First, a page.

'We need all the support we can get': Tribal leaders talk challenges in COVID-19 response

Noel Lyn Smith
Farmington Daily Times

FARMINGTON — Leaders in Indian Country talked about challenges of securing resources to respond to the coronavirus during a roundtable discussion with U.S. Rep. Raúl Grijalva on April 17.

Congress passed the Coronavirus Aid, Relief and Economic Security Act in March. The act allocated $2.2 trillion to respond to the coronavirus pandemic, which included $8 billion for tribes.

"We recognize that this silent killer is threatening our way of life, which is why we need all the support we can get, starting with federal dollars," Navajo Nation President Jonathan Nez said.

He added that the speed with which the federal government is distributing money is frustrating because agencies are requiring tribes to submit grant applications.

"This is a global pandemic. Indian Country needs these dollars now. It is also upsetting to see how the voice of tribal governments has been ignored through this process," Nez said, then added later that none of the $8 trillion should go to for-profit corporations operated by tribes.

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A press release from Nez's office criticized the decision to allow tribal-owned corporations in Alaska to be eligible for funding under the CARES Act. Several tribal leaders have panned the inclusion, saying it will greatly reduce allocation amounts for tribes.

The Navajo Nation exceeded 1,000 positive tests for COVID-19 this week and accounts for 57% of total positive cases for the Indian Health Service, but those numbers do not count when dividing funding, Nez said.

A screenshot shows U.S. Rep. Raúl Grijalva, D-Ariz., speaking at a roundtable discussion with Native American leaders on April 17. The event was streamed live on Facebook.

COVID-19 testing limited, despite equipment arriving

Leaders also commented about rapid test equipment received from federal agencies.

The Great Plains Tribal Chairmen's Health Board is a consortium of 18 tribes in the Great Plains region and manages the Oyate Health Center in Rapid City, South Dakota.

Jerilyn Church, the health board's CEO, said they have used $3 million from the Centers for Disease Control and Prevention to further emergency response to the coronavirus.

While they appreciate the amount, an ongoing concern is the lack of available test kits, Church said.

She explained that the Oyate Health Center received a rapid testing unit. However, only 24 test kits were provided to the facility.

"We're not able to provide testing to the public. We're reserving those 24 tests for our health providers in the event any of them get sick we can test fairly quickly," she said.

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She added that when the height of the coronavirus curve hits Rapid City, they will need at least 1,400 test kits and 4,000 test kits for the region.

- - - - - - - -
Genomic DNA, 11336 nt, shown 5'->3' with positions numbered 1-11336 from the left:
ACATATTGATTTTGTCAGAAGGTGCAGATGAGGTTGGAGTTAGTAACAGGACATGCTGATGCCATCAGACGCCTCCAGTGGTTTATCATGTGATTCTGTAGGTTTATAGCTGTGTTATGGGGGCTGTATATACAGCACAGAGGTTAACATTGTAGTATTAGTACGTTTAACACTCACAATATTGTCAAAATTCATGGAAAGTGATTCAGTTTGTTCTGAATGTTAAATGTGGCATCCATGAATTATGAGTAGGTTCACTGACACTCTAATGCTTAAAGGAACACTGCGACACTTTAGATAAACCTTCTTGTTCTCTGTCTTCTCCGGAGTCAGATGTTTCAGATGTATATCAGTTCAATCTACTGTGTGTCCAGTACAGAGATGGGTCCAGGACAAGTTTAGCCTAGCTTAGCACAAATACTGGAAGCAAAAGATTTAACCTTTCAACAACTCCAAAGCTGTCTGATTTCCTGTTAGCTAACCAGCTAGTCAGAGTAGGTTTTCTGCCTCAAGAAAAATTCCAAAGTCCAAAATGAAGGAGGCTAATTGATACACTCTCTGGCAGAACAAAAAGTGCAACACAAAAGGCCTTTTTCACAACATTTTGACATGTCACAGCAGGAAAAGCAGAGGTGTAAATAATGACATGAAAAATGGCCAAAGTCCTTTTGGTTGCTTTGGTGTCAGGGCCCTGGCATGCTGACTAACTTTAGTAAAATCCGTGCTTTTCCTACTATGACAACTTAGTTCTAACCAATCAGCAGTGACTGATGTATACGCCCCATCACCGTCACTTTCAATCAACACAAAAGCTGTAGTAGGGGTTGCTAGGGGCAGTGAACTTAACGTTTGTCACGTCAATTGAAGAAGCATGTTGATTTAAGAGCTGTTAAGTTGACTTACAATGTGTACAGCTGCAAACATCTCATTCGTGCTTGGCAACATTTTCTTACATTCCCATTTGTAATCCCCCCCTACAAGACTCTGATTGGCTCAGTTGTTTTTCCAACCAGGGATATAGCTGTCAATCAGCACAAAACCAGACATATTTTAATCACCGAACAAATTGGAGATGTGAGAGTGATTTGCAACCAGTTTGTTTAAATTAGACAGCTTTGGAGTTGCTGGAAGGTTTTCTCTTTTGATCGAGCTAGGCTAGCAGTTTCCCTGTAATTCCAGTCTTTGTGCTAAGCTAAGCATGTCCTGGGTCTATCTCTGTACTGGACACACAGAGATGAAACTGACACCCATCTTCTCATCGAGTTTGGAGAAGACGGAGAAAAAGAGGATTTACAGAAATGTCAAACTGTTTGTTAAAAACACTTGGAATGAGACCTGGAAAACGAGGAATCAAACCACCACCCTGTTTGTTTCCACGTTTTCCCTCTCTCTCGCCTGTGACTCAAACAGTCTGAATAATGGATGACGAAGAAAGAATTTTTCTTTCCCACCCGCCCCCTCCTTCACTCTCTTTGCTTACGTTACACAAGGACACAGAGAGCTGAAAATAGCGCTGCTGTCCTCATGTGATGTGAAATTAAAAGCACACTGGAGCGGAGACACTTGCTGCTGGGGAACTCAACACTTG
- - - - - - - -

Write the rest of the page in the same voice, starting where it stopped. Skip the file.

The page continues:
"Twenty-four is being far short of what the need actually will be," Church said.

A screenshot shows Navajo Nation President Jonathan Nez during a roundtable discussion between U.S. Rep. Raúl Grijalva, D-Ariz., and Native American leaders on April 17. The event was streamed live on Facebook.

Peggy Flanagan is the lieutenant governor of Minnesota and a member of the White Earth Band of Ojibwe.

"The widespread shortage of tests has prevented tribes from being able to monitor their numbers, and in urban areas, Indian health organizations are already running out of money and are running out of personal protective equipment and supplies," she said then added that tribes need direct access to federal resources for health care.

For Flanagan, the disease has impacted her personally because her brother died from COVID-19 a few weeks ago.

"It has been one of the things that has driven me to ensure that our Native people, that we are seen, and we are heard, and we are valued and that none of us are a statistic," she said.

New Mexico, tribal leaders to discuss COVID-19

New Mexico PBS will broadcast this weekend a virtual town hall between state officials and Native American leaders, to share information about response efforts to COVID-19 in tribal communities.

Participants include Gov. Michelle Lujan Grisham, U.S. Rep. Deb Haaland, Navajo Nation President Jonathan Nez, All Pueblo Council of Governors Chairman J. Michael Chavarria and Vice Chairman Wilfred Hererra Jr.

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Also scheduled to appear are secretaries from various state departments, including New Mexico Department of Indian Affairs Secretary Lynn Trujillo. Conroy Chino, member of the Pueblo of Acoma and a former reporter, will moderate the discussion.

The program will broadcast on Channel 5.1 at 6 p.m. April 19.

It will repeat on Channel 5.1 at 11 a.m. April 26 and on Channel 5.3 at 6 p.m. April 22 and at 1 p.m. April 25.

Noel Lyn Smith covers the Navajo Nation for The Daily Times. She can be reached at 505-564-4636 or by email at nsmith@daily-times.com.

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